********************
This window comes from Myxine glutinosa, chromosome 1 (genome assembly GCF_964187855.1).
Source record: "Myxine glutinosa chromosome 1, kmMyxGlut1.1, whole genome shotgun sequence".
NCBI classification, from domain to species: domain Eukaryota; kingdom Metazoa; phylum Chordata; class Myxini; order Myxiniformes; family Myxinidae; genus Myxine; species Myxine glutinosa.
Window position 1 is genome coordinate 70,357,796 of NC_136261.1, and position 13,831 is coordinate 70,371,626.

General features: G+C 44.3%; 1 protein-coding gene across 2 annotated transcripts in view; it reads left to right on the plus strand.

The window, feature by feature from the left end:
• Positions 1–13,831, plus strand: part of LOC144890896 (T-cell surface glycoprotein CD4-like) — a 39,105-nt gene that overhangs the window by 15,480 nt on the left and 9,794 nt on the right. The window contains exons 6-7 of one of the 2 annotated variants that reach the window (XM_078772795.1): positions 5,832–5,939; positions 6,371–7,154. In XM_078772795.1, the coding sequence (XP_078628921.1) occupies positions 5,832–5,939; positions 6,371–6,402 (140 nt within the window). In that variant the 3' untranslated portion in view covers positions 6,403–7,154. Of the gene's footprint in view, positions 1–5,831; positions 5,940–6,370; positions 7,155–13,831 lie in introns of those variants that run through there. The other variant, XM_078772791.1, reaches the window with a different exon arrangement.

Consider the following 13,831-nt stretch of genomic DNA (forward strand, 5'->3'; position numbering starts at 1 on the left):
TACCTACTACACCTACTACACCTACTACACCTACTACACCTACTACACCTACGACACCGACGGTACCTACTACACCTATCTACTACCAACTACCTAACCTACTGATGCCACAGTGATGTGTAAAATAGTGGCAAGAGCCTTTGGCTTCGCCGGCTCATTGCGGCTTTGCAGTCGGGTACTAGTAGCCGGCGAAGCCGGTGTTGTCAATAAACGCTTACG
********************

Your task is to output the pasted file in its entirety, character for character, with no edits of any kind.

This window comes from Myxine glutinosa, chromosome 1 (genome assembly GCF_964187855.1).
Source record: "Myxine glutinosa chromosome 1, kmMyxGlut1.1, whole genome shotgun sequence".
NCBI classification, from domain to species: domain Eukaryota; kingdom Metazoa; phylum Chordata; class Myxini; order Myxiniformes; family Myxinidae; genus Myxine; species Myxine glutinosa.
Window position 1 is genome coordinate 70,357,796 of NC_136261.1, and position 13,831 is coordinate 70,371,626.

General features: G+C 44.3%; 1 protein-coding gene across 2 annotated transcripts in view; it reads left to right on the plus strand.

The window, feature by feature from the left end:
• Positions 1–13,831, plus strand: part of LOC144890896 (T-cell surface glycoprotein CD4-like) — a 39,105-nt gene that overhangs the window by 15,480 nt on the left and 9,794 nt on the right. The window contains exons 6-7 of one of the 2 annotated variants that reach the window (XM_078772795.1): positions 5,832–5,939; positions 6,371–7,154. In XM_078772795.1, the coding sequence (XP_078628921.1) occupies positions 5,832–5,939; positions 6,371–6,402 (140 nt within the window). In that variant the 3' untranslated portion in view covers positions 6,403–7,154. Of the gene's footprint in view, positions 1–5,831; positions 5,940–6,370; positions 7,155–13,831 lie in introns of those variants that run through there. The other variant, XM_078772791.1, reaches the window with a different exon arrangement.

Consider the following 13,831-nt stretch of genomic DNA (forward strand, 5'->3'; position numbering starts at 1 on the left):
TACCTACTACACCTACTACACCTACTACACCTACTACACCTACTACACCTACGACACCGACGGTACCTACTACACCTATCTACTACCAACTACCTAACCTACTGATGCCACAGTGATGTGTAAAATAGTGGCAAGAGCCTTTGGCTTCGCCGGCTCATTGCGGCTTTGCAGTCGGGTACTAGTAGCCGGCGAAGCCGGTGTTGTCAATAAACGCTTACG